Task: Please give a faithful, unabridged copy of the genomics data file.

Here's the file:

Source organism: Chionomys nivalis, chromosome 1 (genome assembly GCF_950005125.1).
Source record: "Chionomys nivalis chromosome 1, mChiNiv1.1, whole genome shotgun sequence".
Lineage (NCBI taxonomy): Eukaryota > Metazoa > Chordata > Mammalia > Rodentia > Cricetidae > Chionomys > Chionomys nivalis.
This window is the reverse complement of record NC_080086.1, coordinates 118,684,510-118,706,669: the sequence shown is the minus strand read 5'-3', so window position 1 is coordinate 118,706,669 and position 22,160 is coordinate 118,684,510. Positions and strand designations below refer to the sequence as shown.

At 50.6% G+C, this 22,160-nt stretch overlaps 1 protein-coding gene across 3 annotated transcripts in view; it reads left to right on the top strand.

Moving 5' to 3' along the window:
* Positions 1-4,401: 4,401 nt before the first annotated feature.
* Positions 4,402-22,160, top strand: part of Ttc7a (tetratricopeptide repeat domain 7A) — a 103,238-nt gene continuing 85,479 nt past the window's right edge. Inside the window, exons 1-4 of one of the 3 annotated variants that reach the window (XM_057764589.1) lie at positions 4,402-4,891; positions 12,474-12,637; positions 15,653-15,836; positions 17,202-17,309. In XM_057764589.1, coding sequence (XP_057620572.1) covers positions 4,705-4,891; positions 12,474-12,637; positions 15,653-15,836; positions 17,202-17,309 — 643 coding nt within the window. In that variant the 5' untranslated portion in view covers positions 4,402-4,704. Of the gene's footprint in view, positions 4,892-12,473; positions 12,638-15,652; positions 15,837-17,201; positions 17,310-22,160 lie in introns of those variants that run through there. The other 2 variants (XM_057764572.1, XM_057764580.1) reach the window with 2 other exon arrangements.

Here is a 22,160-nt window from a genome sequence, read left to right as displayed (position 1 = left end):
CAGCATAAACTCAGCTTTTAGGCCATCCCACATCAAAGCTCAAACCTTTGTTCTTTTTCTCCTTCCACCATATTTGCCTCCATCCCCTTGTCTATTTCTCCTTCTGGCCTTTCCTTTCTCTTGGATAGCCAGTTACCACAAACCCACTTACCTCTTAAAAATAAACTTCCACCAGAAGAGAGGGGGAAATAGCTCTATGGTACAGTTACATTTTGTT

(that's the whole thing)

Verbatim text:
Source organism: Chionomys nivalis, chromosome 1 (genome assembly GCF_950005125.1).
Source record: "Chionomys nivalis chromosome 1, mChiNiv1.1, whole genome shotgun sequence".
Lineage (NCBI taxonomy): Eukaryota > Metazoa > Chordata > Mammalia > Rodentia > Cricetidae > Chionomys > Chionomys nivalis.
This window is the reverse complement of record NC_080086.1, coordinates 118,684,510-118,706,669: the sequence shown is the minus strand read 5'-3', so window position 1 is coordinate 118,706,669 and position 22,160 is coordinate 118,684,510. Positions and strand designations below refer to the sequence as shown.

At 50.6% G+C, this 22,160-nt stretch overlaps 1 protein-coding gene across 3 annotated transcripts in view; it reads left to right on the top strand.

Moving 5' to 3' along the window:
* Positions 1-4,401: 4,401 nt before the first annotated feature.
* Positions 4,402-22,160, top strand: part of Ttc7a (tetratricopeptide repeat domain 7A) — a 103,238-nt gene continuing 85,479 nt past the window's right edge. Inside the window, exons 1-4 of one of the 3 annotated variants that reach the window (XM_057764589.1) lie at positions 4,402-4,891; positions 12,474-12,637; positions 15,653-15,836; positions 17,202-17,309. In XM_057764589.1, coding sequence (XP_057620572.1) covers positions 4,705-4,891; positions 12,474-12,637; positions 15,653-15,836; positions 17,202-17,309 — 643 coding nt within the window. In that variant the 5' untranslated portion in view covers positions 4,402-4,704. Of the gene's footprint in view, positions 4,892-12,473; positions 12,638-15,652; positions 15,837-17,201; positions 17,310-22,160 lie in introns of those variants that run through there. The other 2 variants (XM_057764572.1, XM_057764580.1) reach the window with 2 other exon arrangements.

Here is a 22,160-nt window from a genome sequence, read left to right as displayed (position 1 = left end):
CAGCATAAACTCAGCTTTTAGGCCATCCCACATCAAAGCTCAAACCTTTGTTCTTTTTCTCCTTCCACCATATTTGCCTCCATCCCCTTGTCTATTTCTCCTTCTGGCCTTTCCTTTCTCTTGGATAGCCAGTTACCACAAACCCACTTACCTCTTAAAAATAAACTTCCACCAGAAGAGAGGGGGAAATAGCTCTATGGTACAGTTACATTTTGTT